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Drones are flying onto the scene to provide cheaper and more effective ways to both prevent and tackle climate change.
Drone technology, primarily associated with film making or the military, is now being used in novel ways to combat man made climate change.
As anyone who has watched drone footage will agree, they offer a breathtaking perspective of the world below. Now that same application is being used to document climate change and monitor forest degradation. Reuters journalist Jack Lucas used a drone in Greenland to track the impacts of climate change over seven days, producing a sobering series of photographs that revealed the scale of human impact upon the glaciers. Images like these help climate scientists track the progression of the issue and inform our response to the problem.
Deforestation is responsible for more than 15% of net global carbon emissions (comparable to the world’s entire transportation sector), making the protection of forests vital in the effort to reduce emissions. Here, again, drones are helping. Costa Rica is currently trialing a project called “Deep Forest” which uses drones to monitor tree degradation and the impact of illegal logging. It is hoped that, by knowing more about the forest, conservation efforts will be more impactful. Drones are also helping plant trees - startup BioCarbon Engineering has created drones that can plant as many as 100,000 trees per day and has spent years replanting the mangroves around the Irrawaddy river in Myanmar.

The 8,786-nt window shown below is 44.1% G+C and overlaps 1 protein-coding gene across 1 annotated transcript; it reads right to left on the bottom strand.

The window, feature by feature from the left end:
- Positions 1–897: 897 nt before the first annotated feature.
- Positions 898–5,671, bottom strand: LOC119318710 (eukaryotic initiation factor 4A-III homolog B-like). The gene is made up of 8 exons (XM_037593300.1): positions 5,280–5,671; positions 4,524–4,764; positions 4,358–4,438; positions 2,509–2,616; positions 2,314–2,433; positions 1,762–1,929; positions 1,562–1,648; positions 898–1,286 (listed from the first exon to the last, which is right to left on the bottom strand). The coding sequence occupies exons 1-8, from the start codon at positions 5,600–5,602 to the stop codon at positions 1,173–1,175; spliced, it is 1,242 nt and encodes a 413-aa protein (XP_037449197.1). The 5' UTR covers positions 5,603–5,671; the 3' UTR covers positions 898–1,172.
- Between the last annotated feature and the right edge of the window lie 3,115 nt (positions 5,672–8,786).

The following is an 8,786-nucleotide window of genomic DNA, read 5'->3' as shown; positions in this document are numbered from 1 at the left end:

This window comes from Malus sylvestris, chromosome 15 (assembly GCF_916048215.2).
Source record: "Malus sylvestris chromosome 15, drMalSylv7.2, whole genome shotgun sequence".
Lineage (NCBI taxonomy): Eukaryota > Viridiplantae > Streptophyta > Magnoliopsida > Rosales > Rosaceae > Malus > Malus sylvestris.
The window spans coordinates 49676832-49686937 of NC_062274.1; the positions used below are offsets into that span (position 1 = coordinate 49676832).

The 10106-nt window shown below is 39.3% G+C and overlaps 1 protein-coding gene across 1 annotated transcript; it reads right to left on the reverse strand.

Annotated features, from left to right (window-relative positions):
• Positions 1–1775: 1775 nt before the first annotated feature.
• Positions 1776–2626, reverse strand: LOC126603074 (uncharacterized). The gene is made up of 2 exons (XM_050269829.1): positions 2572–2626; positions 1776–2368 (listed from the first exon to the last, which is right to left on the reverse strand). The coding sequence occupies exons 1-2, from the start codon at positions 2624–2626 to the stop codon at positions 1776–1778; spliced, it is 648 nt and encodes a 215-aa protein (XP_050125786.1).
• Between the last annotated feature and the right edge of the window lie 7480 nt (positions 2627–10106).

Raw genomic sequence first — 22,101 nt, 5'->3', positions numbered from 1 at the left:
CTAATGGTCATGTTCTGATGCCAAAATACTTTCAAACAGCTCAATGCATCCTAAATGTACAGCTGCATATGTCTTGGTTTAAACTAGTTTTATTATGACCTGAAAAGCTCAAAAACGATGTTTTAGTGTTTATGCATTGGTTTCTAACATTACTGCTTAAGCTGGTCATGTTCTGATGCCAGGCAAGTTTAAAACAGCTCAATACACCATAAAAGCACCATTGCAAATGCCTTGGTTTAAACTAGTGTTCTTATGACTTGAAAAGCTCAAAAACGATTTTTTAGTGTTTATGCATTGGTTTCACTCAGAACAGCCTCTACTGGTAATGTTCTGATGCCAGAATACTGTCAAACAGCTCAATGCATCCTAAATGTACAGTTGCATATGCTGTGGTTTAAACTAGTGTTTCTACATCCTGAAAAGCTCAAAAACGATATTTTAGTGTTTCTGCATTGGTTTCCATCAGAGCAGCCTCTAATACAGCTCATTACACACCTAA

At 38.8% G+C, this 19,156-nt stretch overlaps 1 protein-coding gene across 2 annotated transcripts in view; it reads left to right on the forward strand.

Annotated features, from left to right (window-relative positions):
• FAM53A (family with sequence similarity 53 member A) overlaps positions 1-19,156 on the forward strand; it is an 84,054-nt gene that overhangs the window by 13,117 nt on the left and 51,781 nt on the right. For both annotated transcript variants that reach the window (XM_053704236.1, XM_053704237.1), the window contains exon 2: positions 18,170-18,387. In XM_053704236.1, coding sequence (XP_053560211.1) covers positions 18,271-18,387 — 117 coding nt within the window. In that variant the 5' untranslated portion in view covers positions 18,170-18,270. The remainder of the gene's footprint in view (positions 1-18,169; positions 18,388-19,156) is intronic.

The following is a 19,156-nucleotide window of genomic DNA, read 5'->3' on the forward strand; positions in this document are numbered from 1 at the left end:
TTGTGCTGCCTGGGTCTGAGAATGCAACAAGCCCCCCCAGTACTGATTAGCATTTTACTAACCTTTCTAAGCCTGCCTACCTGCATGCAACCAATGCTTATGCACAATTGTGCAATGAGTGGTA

Hitachi has been conducting research into the impact of urbanisation. It is a very important topic, with more than 55% of the world’s population now residing in urban areas and a lot of them are ordering packages online to be delivered to their door. An estimated 500 million deliveries are expected to be made daily in cities by 2025, yet freight transport in London, for example, was already responsible for around 38% of nitrogen oxide emissions back in 2010. With packages set to become smaller and lighter, drones are expected to offer a solution to the environmental footprint of delivery services.
Amazon has started testing drone technology for its deliveries. In the UK, thanks to the recent overhaul of the UK’s air traffic control service, this could be rolled out as early as 2019. Promising 30-minute delivery times, the commercial giant has already named the service Prime Air, and state that, one day, “seeing Prime Air vehicles will be as normal as seeing mail trucks on the road.” Amazon are not alone. American multinational package delivery and supply chain company, UPS, is also testing drone deliveries after estimating that cutting just one mile from the routes of each of their 66,000 delivery drivers would provide $55 million in savings. With faster, cheaper, and more environmentally friendly deliveries, it’s easy to see why drones are fast appearing on the delivery horizon.
With advances in so many different capabilities for drone technology, using drones as a tool for battling climate change could be the start of a smarter way for us to protect our planet.